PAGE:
Creating a Mercator (wire frame sphere)

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Step 10
Selecting center of spherePress Ctrl+Shift+I to Invert the selection. Then press your Delete key. Then Ctrl+D to Deselect. And one last thing now... apply the 'Spherize' filter one more time. This will increase the spherical look of the lines, and increase the size of the sphere as well -- which is why we scaled the sphere down in Step 8. This is the real secret move to making this effect look good & clean.

And the last step to making this effect complete is to spherize just the very center of the line grid -- this will improve the 'mercator projection' of the lines. So create a circular selection like the one shown in the example image -- above right. Use the Elliptical selection tool, and hold the ALT & Shift keys down; click as close to the exact middle of the sphere as you can, and drag your mouse outward. Take notice that you only want to select the radius of 3 squares, starting from the center outward. Once selected, Feather the selection by 10 pixels (SELECT>Feather). And then apply the Spherize filter with a setting of only 10; and using the 'Normal' mode. Then you can Deselect.

Your image should now look a lot like the one at the top of this page.
And if you'd like your sphere to tilt, just use the Rotate function under the 'EDIT/Transform' menu. Try plus or minus 30 degrees. Voila! A Mercator!

Clean Up
If the lines look a bit fuzzy, from the rescaling step, use the 'Unsharp Mask' filter on the sphere to sharpen the lines. Don't overdo this though. Try using 100% 0.5 0 for the settings.

Quick Mask selectionIf that isn't enough to clean up the line edges, or if sharpening makes the outer edges look really jagged or broken, then you'll need to try a more precise method. What we don't want to do is apply sharpening to the lines around the outer edge, because they will only become jagged and broken. So we need to clean up only the inner area of lines. And this is how we do that...

Don't apply sharpening, but instead, just Ctrl-click the mercator layer to create a selection of it. Then open the Channels palette and click on the "Save selection as channel" button -- the solid square with the white circle in it; (2nd button from the left). Then click on that Channel to make it active, and Deselect.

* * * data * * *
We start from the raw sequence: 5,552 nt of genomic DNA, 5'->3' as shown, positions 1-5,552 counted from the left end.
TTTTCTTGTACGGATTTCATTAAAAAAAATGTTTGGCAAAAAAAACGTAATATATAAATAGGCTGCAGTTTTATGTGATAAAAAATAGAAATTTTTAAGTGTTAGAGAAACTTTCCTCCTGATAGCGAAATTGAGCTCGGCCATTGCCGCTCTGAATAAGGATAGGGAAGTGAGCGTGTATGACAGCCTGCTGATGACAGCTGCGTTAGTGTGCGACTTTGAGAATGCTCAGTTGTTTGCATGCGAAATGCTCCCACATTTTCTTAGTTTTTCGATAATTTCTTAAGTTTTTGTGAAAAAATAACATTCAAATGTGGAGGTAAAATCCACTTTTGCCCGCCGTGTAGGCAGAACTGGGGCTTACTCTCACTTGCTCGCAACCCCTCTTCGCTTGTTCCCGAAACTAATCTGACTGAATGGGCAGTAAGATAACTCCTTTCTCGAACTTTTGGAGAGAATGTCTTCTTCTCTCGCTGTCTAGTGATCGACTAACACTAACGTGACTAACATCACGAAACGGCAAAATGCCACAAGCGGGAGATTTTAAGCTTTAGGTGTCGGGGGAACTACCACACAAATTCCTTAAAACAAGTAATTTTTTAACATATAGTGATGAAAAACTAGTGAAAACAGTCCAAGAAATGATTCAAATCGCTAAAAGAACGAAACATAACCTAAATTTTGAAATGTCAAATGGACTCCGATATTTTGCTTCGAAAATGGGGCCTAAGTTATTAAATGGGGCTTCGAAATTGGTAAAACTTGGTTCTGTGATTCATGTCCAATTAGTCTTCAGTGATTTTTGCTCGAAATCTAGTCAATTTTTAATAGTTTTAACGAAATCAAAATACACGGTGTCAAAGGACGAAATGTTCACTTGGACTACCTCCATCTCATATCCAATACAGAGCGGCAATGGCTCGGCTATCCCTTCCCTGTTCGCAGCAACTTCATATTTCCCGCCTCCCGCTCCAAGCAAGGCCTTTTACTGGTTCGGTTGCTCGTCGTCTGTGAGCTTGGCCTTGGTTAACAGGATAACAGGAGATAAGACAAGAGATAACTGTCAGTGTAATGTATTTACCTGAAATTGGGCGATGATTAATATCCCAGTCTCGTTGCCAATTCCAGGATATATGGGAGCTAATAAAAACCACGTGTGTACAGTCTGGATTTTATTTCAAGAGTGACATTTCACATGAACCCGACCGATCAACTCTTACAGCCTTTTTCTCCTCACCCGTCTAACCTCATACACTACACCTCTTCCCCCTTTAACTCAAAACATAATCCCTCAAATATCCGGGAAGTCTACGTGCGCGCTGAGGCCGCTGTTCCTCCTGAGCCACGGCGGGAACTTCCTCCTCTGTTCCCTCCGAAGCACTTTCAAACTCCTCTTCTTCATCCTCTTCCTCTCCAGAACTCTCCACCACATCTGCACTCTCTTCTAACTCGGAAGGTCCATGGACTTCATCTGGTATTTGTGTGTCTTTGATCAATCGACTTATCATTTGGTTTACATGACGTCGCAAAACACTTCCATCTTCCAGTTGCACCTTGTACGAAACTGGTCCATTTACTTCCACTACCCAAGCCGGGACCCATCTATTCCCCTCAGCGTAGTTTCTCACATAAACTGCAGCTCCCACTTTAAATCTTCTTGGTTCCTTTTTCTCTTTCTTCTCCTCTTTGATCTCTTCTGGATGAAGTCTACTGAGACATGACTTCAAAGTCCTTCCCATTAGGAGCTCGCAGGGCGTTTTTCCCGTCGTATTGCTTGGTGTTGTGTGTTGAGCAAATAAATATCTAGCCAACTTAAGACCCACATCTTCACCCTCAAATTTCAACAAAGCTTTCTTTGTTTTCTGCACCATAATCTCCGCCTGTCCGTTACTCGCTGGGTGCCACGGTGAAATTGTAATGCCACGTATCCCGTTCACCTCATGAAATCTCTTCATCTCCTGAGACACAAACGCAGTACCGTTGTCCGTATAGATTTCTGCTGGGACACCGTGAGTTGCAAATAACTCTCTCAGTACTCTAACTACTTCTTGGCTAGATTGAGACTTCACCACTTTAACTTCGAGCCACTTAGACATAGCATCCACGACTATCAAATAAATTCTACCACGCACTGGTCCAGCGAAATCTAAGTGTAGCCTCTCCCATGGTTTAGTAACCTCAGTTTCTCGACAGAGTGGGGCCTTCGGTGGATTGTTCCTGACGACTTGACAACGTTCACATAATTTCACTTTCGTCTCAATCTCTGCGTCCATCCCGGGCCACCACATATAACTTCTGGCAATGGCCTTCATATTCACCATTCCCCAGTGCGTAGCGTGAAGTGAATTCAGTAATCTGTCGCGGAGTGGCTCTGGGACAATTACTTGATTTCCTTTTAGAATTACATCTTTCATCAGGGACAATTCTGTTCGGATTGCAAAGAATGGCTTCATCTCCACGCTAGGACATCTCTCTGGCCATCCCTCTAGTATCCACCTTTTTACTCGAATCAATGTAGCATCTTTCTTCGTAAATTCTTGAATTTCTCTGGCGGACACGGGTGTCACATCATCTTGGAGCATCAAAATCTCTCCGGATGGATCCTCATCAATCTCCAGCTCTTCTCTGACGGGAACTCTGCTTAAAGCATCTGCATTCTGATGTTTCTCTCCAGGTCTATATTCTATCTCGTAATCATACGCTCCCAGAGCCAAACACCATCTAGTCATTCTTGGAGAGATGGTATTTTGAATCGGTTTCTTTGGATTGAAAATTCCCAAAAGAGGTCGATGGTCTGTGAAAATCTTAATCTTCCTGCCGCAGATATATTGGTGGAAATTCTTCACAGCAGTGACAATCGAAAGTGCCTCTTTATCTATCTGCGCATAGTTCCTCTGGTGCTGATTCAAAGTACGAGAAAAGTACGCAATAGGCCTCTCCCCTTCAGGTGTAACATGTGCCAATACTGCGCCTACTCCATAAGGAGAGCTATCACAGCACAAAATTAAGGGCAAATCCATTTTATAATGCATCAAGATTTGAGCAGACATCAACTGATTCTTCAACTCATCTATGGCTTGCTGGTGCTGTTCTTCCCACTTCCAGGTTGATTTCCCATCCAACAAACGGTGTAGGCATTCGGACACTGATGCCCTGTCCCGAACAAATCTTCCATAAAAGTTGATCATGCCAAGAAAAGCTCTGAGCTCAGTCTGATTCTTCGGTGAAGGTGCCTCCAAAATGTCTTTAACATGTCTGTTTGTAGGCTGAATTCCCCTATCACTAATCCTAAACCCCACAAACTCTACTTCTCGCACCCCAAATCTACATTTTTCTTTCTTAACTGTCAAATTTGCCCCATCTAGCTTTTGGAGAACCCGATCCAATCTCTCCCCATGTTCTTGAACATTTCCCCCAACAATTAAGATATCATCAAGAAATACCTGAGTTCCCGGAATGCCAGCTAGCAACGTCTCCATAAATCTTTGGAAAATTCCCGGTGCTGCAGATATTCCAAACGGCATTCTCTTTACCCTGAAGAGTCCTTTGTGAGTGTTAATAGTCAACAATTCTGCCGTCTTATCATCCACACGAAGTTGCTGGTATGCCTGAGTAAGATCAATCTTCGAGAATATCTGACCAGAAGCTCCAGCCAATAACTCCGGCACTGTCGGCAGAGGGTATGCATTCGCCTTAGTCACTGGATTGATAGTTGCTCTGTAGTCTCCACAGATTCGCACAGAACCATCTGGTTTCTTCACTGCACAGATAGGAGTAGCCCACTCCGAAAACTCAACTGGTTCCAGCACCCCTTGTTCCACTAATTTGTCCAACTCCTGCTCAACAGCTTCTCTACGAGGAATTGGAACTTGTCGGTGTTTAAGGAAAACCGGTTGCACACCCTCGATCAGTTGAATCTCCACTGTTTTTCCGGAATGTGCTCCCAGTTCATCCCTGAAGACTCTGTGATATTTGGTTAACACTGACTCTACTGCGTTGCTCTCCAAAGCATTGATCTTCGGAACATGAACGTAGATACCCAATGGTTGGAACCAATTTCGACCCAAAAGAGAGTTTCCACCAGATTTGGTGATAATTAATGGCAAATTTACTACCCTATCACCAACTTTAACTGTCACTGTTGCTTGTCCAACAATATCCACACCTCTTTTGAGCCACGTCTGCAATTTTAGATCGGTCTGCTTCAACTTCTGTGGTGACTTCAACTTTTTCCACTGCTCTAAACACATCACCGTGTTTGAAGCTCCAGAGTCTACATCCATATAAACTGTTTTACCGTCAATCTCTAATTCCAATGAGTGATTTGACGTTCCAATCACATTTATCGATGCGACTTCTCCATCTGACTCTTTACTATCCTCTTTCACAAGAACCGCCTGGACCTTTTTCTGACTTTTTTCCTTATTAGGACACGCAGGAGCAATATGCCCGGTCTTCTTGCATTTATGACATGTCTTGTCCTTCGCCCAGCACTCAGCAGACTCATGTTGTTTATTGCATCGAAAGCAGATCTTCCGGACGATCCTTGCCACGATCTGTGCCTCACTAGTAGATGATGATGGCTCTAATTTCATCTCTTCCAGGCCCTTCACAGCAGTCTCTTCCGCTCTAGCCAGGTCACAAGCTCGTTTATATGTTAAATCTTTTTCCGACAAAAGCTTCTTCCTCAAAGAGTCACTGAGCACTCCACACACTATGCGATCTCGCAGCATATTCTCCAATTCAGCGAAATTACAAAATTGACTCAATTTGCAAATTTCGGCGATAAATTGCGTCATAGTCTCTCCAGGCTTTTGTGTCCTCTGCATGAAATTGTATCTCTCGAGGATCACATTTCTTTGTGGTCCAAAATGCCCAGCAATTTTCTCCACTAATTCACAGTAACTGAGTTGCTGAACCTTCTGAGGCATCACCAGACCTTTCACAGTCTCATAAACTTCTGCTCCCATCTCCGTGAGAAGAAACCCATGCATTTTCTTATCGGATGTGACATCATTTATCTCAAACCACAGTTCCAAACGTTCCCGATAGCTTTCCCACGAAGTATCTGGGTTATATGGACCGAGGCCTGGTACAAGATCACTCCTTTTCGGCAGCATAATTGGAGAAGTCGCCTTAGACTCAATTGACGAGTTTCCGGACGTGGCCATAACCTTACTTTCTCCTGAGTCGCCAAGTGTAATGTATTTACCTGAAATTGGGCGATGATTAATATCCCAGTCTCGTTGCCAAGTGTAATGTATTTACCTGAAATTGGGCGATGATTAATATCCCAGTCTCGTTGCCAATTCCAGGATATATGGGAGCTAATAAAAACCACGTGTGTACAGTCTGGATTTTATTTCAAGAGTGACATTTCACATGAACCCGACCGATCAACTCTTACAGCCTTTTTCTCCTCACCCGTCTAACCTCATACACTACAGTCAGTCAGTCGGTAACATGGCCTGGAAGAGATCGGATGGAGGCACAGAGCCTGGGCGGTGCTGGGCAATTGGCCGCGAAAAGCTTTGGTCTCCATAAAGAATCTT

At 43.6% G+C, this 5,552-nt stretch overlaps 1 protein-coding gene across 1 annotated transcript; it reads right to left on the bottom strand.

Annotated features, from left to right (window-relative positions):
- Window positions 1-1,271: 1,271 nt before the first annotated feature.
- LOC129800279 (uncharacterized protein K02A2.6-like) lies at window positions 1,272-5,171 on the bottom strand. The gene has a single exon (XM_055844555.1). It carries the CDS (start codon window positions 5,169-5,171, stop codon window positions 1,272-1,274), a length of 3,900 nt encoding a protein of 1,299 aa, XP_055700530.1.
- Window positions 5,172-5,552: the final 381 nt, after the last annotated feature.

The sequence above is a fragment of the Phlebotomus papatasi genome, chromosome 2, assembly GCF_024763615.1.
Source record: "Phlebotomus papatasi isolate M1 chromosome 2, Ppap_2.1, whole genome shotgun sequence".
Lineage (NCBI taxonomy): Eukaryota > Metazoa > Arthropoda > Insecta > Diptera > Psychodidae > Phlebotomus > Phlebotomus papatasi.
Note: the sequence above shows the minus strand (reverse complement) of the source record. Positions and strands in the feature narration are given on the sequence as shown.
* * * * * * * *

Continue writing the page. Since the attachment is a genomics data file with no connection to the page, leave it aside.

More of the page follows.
Press the Q key to enter 'Quick Mask' mode. Right square bracketThen pick the Airbrush tool and a small sized round brush. Now without clicking, place the brush right in the very center of the mercator image. Tap the right square bracket on your keyboard repeatedly -- this increases the size of your brush. Continue tapping it, to increase your brush's size until it's large enough to surround the 3 center squares of your mercator. (see pink example image)

Make sure your Foreground color is set to black (tap the D key), and click the brush once. Now press Ctrl+I to invert the mask. Then apply a 10 pixel Gaussian Blur to the Quick Mask. Press the Q key again and you should see just a circular selection, within the center of the mercator.

And now, press Ctrl+L to open the Levels filter. Set the black (left) slider to 35 and the white (right) slider to 215. These numbers can vary, so in the end, use your own eyes to tell you if you need to increase or decrease their values; leave the center slider alone though. Basically, you don't want your lines jagged looking.

Do you understand what just happened?
Why we used Quick Mask and blurred it... if you're curious as to what purpose this served, create a new temporary layer and under the SELECT menu choose "Reselect". Then fill this selection with black, and Deselect. I call this a 'fading selection'. And it allowed us to apply a filter to our image, and have the effects of the filter 'fade out' near the edges of the selection -- just like how the pixels fade out at the outer edge. If you're still confused, go to the Forum and bring up this subject in a new thread.

A Mercator (a wireframe sphere)This image is somewhat different than the previous style. But this style is also very popular -- especially in company logos. It's going to take a bit more to create this effect compared to the first one, but once you're familiar with these steps, it won't take you long to repeat the effect whenever you need it. Or, you can also create an Action to do a lot of the grunt work for you -- an Action will NOT be able to create this effect completely though. But it can do most of it.

Note to mac users: The PC key Ctrl = the Mac key Cmd. And the PC key Alt = the Mac key Option.
Don't forget to SAVE after every 2 or 3 steps!

Step 1
Create a new document and make it's dimensions equal -- i.e. 300px by 300px. Use a White Background too -- for this example at least.

Step 2
Create a New Layer (Ctrl+Shift+N).
Then create a circular selection, that fills most of the canvas area.
Hold down the ALT & SHIFT keys to create a perfect circle, that draws from the center outward.

Step 3